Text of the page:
Here’s What to Eat Before Getting a Tattoo, Plus Foods to Avoid

what to eat before getting a tattoo
Credit: Sarah Harvey

In scheduling your next tattoo appointment, there’s a lot to consider: the length of the appointment, cost and design, artist selection. But on your list of pre-tattoo to-dos should also be what to eat and what to avoid before your appointment. What’s in your system can effect your entire tattoo experience, so consider this list of food and drink to enjoy or avoid before your next appointment.

Don’t go on a pre-tattoo bender 

Go on a bender the days or night or hours before your appointment. Alcohol dehydrates you and thins your blood — and the last thing you want during your tattoo is to excessively bleed. But don’t worry, seeing a little blood is totally OK and normal. Caffeine—things like coffee and energy drinks will also dehydrate you, plus has the added bonus of making you jittery. The last thing you want is to have the shakes while someone draws with permanent ink on your body, especially when attempting delicate line work

But guzzle tons of water

Drink plenty of water. Your skin thins when you’re dehydrated, so chugging water, starting the day before your appointment, will make your body a better canvas for the tattoo. It will also keep your energy up, so bring a bottle or two to sip during your session. Hydrated skin takes to the ink better than dry, thirsty skin does—and hydrated skin starts from the inside out. (Though these best lotions and ointments for aftercare are pretty good at keeping things moisturized, too.)

Carbs are good, but not too many

Don’t overload on sugar before getting your tattoo, as it may make you more jittery than that second cup of coffee. But, Whitney Marie Donohue, artist at Rise Again Tattoo in Billings, MT, suggests “bringing little candies to keep your blood sugar up” during the session so that you don’t feel faint from the sight of needles, blood, or you know, from not eating at all. And to that point, you should also have a filling meal the night and a few hours before your appointment. Loading up on some extra carbs—you know, the good stuff like pasta, rice, bread, and oatmeal—will help keep your energy up and appetite sated. 

Eat protein like a caveman

Protein helps your body heal. Our muscles and skin benefit from that extra serving of beans or chicken your contemplating, so having another serving before getting your tattoo — and in the days after — will help your body bounce back. Remember that, while not always painful, tattoos are still a trauma to the body, so it’s important to feed the body in order to ultimately heal.

Skip the dairy and salt

Despite our endless love affair with cheese, consuming an excess amount of dairy and salt may cause you to bloat, ultimately changing the look and feel of your skin. If you’re bloating, and thereby retaining fluid, at the time when you get your tattoo, the tattoo won’t look the same once your skin shrinks back, rather, it could potentially look a bit stretched or swollen. It’s all about balance, ultimately: Have too little water and your skin with my dry and and wrinkled. Too much dairy and salt and your skin will bloat, not bounce.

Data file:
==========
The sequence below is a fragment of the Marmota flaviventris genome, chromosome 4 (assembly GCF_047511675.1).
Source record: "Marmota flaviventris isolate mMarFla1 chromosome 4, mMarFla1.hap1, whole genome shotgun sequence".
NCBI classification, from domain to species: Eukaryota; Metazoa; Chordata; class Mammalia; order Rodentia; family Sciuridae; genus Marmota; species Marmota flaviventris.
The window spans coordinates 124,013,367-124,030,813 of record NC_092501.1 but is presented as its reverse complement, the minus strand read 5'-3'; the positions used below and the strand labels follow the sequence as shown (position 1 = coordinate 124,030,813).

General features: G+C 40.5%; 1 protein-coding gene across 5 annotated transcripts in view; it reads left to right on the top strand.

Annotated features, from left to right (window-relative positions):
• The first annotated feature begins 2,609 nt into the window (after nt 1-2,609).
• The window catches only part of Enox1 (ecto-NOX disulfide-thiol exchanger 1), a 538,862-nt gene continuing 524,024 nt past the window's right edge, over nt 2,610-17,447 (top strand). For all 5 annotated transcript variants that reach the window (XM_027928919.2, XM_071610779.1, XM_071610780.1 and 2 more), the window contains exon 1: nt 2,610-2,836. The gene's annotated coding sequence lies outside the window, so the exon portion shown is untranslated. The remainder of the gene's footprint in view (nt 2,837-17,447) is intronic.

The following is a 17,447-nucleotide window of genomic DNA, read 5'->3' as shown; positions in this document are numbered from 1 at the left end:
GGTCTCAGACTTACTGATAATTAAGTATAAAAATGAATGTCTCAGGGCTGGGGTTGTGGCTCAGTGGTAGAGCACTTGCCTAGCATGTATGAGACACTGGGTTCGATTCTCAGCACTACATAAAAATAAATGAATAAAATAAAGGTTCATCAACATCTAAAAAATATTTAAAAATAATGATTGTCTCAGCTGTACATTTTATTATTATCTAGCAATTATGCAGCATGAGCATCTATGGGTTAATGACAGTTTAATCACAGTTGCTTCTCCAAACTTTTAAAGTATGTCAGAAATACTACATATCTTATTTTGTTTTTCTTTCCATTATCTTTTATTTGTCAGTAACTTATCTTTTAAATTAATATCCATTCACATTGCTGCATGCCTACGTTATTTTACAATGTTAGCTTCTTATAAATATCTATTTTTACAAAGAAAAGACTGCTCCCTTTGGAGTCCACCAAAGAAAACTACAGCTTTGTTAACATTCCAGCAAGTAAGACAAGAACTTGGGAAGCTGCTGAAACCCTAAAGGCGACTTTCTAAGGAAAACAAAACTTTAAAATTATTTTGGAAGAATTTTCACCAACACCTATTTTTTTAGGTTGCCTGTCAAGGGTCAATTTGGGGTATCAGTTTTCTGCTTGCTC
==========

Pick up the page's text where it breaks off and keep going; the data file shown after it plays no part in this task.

And if you just can’t resist the mozzarella sticks

Try a zinc supplement. Everyone has foods they can’t avoid (or should we say “can’t avoid”), so if cheddar-dunked pretzels are your kryptonite, zinc can help manage swelling. It also supports your immune system by protecting against infections and aids how your body processes protein (in which it’s also found). You can take it as a supplement or enjoy zinc-rich foods like eggs or beef.

Go full-Popeye and eat your spinach

Spinach, along with other leafy, dark greens such as kale and broccoli have plenty of vitamins A and C and iron to fortify your system both during and after your appointment. You’re not confined to vegetables to get extra doses of these vitamins. Squash, sweet potatoes, and carrots have plenty of vitamin A, while citrus fruits are rich with vitamin C. 

The bottom line

Tattoo artists recommend you eat one to two hours before your appointment and a meal full of protein and vegetables is a good choice. Beyond the nutritional benefits, it’s unlikely that a healthy meal will overstuff you to the point of nausea — a bonus if you’re especially squeamish around needles. If you’re planning on packing snacks, check with your artist on whether food is allowed and what to bring. Peanut butter cups won’t be a smart move if your artist is deathly allergic and a bag full of fast-food is just plain aggressive. And that’s no way to start a session, is it?!

If you liked our story Here’s What to Eat Before Getting a Tattoo, Plus Foods to Avoid, make sure to check out the 13 Important Things to Know Before Getting Your First Tattoo.

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